Tuesday, 23 September 2014

Common Stereotypes-Ethnicity


 To begin with I probably need to explain what ethnicity is. Ethnicity is a belonging of a social group that has a common national or cultural tradition. This would be called an ethnic group. An ethnic group is stereotypically a socially-defined group of people who identify with each other based on common ancestral, social, cultural, or national experience. Being part of one of these ethnic groups tends to define you as a person by your cultural heritage, ancestry, and myth of origins, history, homeland, language (dialect), or even ideology. It can also have something to do with your cuisine, physical appearance and something fashion choices.

Since the 9/11 attack and all the political issues that sided with it, we commonly see that certain ethnic groups are represented in different ways. Religion I would say is significant here because people look at religious figures and how they are represented. Stereotypically people look towards non-religious leaders more positively than leaders that are religious. Issues can also be created by national and regional identity. Western and non-Western people (in terms of clothing, social attitudes – e.g. towards women and alcohol – religious practice, music etc.) can be a key binary opposition to look for. The most negative stereotype that we often see is of Muslim/Asian/Middle eastern characters. They are normally often similar to the old stereotype of the Northern Irish; Violent, fanatical and religious. More side taking representations of people being ethnically stereotyped may include issues of social class and status and how black youths are stereotyped as criminal. This is spreading to Asian youths being stereotyped like this also. With coloured youth people in particular, in TV dramas you often see a heavily Americanised character through the persons language, dress and occasionally there musical taste. You may also get in TV dramas racist white characters that are against the ‘black criminals’.  The question that is often asked though is; are the different ethnic groups shown in TV dramas, have more in common with each other than they actually have differences.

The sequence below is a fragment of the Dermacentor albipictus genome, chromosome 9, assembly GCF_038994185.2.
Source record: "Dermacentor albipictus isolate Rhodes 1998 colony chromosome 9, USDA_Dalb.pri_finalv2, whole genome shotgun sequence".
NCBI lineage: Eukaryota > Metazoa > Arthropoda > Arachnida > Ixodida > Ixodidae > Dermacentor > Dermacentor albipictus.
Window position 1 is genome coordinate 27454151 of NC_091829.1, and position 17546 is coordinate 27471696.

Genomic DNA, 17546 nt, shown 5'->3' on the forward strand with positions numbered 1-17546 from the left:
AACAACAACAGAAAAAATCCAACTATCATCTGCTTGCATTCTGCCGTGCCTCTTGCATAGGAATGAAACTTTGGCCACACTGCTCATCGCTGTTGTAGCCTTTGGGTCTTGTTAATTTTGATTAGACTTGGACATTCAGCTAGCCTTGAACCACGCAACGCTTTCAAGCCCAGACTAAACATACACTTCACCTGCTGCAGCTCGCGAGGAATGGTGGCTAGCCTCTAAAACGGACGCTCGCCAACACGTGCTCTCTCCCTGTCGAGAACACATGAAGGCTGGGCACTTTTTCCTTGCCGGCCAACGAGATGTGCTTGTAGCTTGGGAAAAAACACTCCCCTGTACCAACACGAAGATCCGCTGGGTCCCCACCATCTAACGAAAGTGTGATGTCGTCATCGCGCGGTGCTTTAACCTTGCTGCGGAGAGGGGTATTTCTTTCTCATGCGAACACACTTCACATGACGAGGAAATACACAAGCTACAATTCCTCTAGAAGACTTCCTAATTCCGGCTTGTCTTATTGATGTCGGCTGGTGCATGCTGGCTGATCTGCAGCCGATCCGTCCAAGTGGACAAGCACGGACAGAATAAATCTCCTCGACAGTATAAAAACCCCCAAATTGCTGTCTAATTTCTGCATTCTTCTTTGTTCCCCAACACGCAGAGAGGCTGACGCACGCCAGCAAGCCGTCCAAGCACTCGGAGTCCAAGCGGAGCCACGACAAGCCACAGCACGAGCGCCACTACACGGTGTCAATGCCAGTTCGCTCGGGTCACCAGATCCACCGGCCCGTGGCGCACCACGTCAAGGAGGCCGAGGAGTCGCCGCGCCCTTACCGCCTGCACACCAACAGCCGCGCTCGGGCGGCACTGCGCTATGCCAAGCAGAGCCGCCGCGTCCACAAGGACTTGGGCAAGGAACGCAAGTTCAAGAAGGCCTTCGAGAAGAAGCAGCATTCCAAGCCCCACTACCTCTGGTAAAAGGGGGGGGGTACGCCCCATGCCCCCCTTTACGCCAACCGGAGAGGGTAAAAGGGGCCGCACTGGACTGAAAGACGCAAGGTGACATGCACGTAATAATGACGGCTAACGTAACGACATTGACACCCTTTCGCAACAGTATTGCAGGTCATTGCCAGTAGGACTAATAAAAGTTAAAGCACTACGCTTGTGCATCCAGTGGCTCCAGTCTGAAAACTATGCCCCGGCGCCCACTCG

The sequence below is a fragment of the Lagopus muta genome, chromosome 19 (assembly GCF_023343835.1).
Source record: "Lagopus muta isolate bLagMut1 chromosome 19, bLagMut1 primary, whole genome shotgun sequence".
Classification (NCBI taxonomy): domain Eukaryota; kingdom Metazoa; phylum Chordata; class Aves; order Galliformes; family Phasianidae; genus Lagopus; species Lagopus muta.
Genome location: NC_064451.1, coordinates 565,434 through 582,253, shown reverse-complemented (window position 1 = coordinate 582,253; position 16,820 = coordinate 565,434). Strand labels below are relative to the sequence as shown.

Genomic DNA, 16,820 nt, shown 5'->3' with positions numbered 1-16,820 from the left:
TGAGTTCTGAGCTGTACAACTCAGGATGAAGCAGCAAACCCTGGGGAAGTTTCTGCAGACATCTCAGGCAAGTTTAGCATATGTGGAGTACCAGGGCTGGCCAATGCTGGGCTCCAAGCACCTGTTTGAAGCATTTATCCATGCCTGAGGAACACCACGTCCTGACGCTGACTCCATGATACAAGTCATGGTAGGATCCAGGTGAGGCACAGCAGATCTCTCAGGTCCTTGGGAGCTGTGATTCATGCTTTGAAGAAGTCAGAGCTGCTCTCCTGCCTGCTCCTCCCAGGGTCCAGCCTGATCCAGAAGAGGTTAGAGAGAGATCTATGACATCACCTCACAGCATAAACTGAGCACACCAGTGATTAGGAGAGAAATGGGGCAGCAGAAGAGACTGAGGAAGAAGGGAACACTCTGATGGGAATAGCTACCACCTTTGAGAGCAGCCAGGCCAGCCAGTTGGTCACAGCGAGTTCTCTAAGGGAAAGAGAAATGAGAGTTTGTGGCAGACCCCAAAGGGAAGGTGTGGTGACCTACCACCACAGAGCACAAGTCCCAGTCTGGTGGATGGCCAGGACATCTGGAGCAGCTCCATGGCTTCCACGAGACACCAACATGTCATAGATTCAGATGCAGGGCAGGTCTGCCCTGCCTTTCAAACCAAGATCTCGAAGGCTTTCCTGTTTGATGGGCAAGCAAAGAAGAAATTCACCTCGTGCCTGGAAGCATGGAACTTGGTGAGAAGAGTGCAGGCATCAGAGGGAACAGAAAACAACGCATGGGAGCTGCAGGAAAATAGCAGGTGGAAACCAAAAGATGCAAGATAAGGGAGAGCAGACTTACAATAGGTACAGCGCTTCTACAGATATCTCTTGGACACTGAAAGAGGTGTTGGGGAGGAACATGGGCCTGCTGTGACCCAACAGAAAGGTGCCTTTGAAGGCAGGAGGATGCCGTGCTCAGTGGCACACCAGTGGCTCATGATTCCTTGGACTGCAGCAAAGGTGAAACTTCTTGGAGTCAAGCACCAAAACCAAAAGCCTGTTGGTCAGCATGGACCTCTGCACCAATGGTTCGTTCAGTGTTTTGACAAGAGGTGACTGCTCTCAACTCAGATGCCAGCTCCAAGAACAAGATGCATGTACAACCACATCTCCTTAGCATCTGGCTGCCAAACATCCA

The TV drama that I will be focusing on is Doctor who and how ethnicity is stereotypically linked to it. At the end of May this year there was a discussion about the ethnicity of the programme and whether it was okay to show or not. In the new series of the show the new star is Peter Capaldi and he is a Scottish man so the show has started making references to stereotypically Scottish things. David Tennant, also Scottish, stared in the TV drama however he changed his accent for the show and was never known as Scottish in the programme. It is only the new series where they have kept the identity of the actor in the programme and added something ‘different’. Peter has also mixed up the show further as he disposes of the boyish attitude and gets older. Previous actors like David Tennant and Matt Smith played the character much younger of 34 and 27 when they landed the part. Peter however is an older man at 57 and is a throwback to the show’s roots when the character was once iconic. Another thing about ethnicity that I should mention about doctor who is that it is alien based, so that no matter what, they have included everyone in their show.

1 comment:

  1. Exceptional work Melissa. Superb detail throughout. You have clearly enjoyed doing this work. Well done.